Recognition and Rewards in the Future of Work

Recognition and Rewards in the Future of Work

It’s a fresh, spanking new decade; how is your company showing appreciation for teammates?

We, too, have barely corked our champagne bottles, and yet already we’re not only thinking about the next reason to celebrate—but how it ought to be acknowledged. While many trends lay on the horizon for human resources pros, rewards and recognition are among the mainstays.

Or so it seems.

The ‘old school’ recognition systems that have bestowed classic rewards like employee bonuses, luxury vacations or big-ticket electronics, for example, certainly still exist. Naturally, these tangible items continue to be crowd-pleasers.

“I don’t really need that [extra few grand/beach getaway/Rolex watch]” …said no one ever.

Yet there is room for a different kind of system. One that is encouraged by a collective mindset geared more toward ongoing, meaningful motivation and employee happiness with less emphasis on once-a-year-or-career blowout gifts.

Growing in popularity are technologies enabling what could comparatively be considered ‘bite-size’ displays of gratitude. One very interesting shift: they’re eschewing traditional organizational hierarchies, moving away from top-down acknowledgment toward peer-to-peer and even nods from employees toward supervisors.

Created largely by startups entering the HR space, these technologies are poised to (gasp) potentially disrupt rewards and recognition as we know them. Or at least, they may very well turn what used to be an awkward managerial high five into a collective fist bump of egalitarian experience.

Not Your Dad’s Rewards and Recognition Program

10 whole years toiling on the job. And that commemorative engraved mantel clock? It just ticked away the minutes and hours until retirement.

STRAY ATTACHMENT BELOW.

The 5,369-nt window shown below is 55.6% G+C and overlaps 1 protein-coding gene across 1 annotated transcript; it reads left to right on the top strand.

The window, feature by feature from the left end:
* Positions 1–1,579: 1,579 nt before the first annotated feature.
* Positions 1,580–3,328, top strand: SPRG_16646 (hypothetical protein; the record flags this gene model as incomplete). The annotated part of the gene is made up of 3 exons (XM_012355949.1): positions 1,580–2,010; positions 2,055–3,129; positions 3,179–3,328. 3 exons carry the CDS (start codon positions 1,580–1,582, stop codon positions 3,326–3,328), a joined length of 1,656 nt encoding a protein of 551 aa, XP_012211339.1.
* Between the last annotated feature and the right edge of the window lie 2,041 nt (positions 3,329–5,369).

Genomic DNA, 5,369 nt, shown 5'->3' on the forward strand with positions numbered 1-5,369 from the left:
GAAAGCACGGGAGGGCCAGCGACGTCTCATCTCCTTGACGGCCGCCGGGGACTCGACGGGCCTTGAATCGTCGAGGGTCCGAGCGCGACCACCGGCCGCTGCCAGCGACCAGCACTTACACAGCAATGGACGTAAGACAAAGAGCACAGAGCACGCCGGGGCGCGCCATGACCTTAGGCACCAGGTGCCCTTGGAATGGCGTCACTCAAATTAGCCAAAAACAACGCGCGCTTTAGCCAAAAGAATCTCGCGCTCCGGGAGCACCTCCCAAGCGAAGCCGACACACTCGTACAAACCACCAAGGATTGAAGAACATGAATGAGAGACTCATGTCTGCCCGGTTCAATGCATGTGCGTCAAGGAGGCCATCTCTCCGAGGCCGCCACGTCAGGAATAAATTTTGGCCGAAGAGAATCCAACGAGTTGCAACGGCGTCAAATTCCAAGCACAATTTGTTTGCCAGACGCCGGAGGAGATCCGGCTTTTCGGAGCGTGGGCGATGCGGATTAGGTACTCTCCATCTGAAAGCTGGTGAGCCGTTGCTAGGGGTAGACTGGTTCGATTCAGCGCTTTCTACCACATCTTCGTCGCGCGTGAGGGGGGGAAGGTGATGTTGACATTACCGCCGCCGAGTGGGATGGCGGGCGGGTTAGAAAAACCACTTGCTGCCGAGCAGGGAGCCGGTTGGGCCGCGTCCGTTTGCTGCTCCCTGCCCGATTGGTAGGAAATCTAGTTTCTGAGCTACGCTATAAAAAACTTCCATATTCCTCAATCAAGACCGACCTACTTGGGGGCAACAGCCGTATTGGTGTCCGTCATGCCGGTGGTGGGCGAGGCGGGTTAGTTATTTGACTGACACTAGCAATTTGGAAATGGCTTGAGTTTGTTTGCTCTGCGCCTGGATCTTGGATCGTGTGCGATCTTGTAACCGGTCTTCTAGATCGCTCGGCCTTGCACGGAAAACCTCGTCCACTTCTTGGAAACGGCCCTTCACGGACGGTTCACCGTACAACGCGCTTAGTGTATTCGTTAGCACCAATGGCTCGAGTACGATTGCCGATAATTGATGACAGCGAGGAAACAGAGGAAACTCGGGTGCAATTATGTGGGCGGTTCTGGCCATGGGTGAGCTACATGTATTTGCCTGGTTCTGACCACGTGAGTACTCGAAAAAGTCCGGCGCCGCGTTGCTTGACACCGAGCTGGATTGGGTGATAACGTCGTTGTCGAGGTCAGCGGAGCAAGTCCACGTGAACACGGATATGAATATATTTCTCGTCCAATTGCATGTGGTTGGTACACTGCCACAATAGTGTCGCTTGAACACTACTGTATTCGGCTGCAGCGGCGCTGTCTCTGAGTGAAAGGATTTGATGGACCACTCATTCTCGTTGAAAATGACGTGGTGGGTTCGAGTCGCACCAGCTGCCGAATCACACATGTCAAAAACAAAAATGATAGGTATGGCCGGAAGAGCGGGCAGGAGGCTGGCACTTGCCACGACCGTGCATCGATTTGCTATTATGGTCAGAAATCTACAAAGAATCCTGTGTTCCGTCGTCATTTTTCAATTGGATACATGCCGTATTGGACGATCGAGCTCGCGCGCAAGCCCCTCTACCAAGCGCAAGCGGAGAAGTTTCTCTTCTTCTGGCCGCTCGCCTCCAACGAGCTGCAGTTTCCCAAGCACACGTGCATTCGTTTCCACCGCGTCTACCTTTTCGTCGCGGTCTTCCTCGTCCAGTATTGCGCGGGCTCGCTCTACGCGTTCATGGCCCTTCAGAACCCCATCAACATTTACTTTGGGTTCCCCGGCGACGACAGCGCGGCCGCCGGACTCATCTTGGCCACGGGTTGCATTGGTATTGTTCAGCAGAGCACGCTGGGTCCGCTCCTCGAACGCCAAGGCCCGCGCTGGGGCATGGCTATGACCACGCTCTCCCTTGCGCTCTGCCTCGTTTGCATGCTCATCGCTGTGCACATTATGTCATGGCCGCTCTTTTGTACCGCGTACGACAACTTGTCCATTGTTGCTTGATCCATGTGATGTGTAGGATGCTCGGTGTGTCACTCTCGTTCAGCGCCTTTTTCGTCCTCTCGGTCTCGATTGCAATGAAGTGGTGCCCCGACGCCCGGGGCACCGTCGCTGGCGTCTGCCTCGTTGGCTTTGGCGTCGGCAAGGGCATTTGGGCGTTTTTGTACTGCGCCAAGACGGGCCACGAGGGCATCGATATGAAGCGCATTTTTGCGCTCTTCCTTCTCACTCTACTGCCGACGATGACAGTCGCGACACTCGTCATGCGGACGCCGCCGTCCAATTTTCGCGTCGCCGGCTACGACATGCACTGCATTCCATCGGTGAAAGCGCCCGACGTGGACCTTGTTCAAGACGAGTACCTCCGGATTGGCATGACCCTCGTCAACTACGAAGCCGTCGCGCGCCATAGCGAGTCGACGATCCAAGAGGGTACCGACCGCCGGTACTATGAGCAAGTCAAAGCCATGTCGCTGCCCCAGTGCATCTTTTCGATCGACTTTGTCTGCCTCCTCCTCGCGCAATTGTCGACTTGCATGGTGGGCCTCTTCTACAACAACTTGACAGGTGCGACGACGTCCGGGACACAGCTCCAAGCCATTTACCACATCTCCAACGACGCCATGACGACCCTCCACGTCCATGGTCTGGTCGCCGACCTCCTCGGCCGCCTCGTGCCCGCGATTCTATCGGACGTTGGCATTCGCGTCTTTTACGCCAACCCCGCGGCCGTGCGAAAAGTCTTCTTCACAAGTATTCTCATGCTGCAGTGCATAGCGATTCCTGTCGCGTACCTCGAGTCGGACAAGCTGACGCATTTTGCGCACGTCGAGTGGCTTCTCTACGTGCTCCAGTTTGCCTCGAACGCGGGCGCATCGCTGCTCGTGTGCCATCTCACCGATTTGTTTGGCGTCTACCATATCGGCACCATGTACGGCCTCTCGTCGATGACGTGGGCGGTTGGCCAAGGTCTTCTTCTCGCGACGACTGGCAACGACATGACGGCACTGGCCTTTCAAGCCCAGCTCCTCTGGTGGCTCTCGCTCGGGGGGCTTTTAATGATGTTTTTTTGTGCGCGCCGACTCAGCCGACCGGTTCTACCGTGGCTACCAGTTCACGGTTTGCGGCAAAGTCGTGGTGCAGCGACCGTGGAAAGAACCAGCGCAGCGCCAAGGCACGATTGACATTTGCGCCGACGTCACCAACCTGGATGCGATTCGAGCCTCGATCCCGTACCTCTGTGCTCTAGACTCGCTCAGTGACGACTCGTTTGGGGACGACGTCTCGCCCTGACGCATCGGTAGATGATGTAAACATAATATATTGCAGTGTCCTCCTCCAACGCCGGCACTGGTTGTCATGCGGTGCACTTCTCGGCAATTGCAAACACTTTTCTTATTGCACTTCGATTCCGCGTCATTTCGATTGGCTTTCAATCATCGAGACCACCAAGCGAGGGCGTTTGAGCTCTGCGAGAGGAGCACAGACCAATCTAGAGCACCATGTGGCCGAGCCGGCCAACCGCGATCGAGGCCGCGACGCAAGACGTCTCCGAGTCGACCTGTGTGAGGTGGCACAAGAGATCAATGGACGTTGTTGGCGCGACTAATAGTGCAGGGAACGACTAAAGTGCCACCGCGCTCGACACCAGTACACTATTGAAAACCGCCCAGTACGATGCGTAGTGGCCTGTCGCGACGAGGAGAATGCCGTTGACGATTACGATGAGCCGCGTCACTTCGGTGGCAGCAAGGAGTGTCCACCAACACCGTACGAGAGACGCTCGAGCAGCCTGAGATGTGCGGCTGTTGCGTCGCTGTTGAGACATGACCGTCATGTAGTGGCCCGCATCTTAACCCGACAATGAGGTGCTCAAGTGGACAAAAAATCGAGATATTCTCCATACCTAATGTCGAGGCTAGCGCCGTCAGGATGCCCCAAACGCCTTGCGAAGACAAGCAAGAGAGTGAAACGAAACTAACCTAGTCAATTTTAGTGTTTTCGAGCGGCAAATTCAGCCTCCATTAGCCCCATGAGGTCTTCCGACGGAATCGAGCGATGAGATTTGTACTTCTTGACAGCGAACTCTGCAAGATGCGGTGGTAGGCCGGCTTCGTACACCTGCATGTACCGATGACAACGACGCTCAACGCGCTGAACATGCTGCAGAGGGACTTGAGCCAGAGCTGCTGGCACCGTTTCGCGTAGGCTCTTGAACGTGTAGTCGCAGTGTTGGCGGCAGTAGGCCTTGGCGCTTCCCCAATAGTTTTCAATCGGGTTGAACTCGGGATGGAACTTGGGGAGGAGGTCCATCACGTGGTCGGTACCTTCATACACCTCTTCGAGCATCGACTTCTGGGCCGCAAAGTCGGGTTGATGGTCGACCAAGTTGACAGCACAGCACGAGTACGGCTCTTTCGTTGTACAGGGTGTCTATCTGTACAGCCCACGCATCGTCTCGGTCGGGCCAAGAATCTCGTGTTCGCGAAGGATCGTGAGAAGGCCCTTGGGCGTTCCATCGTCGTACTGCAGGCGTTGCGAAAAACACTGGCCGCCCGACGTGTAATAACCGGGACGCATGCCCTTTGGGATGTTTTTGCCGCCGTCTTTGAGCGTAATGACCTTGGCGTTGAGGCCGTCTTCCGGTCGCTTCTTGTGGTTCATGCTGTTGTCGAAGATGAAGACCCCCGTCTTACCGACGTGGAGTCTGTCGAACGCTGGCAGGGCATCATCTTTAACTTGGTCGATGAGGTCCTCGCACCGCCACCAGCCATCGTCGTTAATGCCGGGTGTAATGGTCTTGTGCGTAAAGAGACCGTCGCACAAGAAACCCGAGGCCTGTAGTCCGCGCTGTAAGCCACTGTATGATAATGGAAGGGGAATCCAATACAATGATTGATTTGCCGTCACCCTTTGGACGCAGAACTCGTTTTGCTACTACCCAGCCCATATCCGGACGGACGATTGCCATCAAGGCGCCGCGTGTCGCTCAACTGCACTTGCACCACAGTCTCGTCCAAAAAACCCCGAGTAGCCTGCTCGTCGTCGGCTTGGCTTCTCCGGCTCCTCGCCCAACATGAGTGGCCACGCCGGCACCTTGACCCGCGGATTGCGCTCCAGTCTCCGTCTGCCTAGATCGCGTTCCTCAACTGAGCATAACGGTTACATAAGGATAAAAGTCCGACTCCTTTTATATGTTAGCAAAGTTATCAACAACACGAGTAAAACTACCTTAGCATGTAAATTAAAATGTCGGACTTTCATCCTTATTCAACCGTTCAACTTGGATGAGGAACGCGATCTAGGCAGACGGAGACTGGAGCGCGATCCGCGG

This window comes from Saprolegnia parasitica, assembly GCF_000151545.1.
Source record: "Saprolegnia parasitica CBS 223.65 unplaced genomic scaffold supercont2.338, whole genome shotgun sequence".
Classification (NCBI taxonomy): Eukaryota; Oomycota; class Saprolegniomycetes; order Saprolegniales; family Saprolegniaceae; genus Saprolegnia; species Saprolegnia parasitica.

Today’s shiny new HR tech instead promises to make each day a happier experience.

How are leaders like you harnessing emerging programs to create a culture that recognizes a job well done? Moreover, in what ways are employees being empowered to take on more active roles in showing appreciation to peers?

Glad you asked.

Bonusly The Look of Love

Attention company culture vultures: Bonusly wants your employees to love their work. Not just in the ‘my mug says so’ kind of way. And (newsflash!) so do you. Bonusly’s platform enables everyone in your organization to  publicly recognize others in real-time, and they do it by offering small bonuses that add up to ‘meaningful rewards.’ Promoting your mission, building stronger teams and boosting engagement are all within reach—and much more visible than that mantel clock ever would’ve been, even in our Insta-friendly era. You can even incorporate GIFs, images, links and emojis to make your digital nod more memorable

Gifted Here’s Your Virtual Cape

Gifted invites you to be your Office Hero. (Really, who doesn’t want that?) Their employee recognition program acknowledges just about every personal and professional milestone there is, from newborns to holidays to sales incentives and graduation perks. An appreciation dashboard enables seamless budget management, tracking and an array of options to support your congratulatory endeavors. The only question is why you haven’t tried them out, since (as of this writing) Gifted appears to have a freemium model.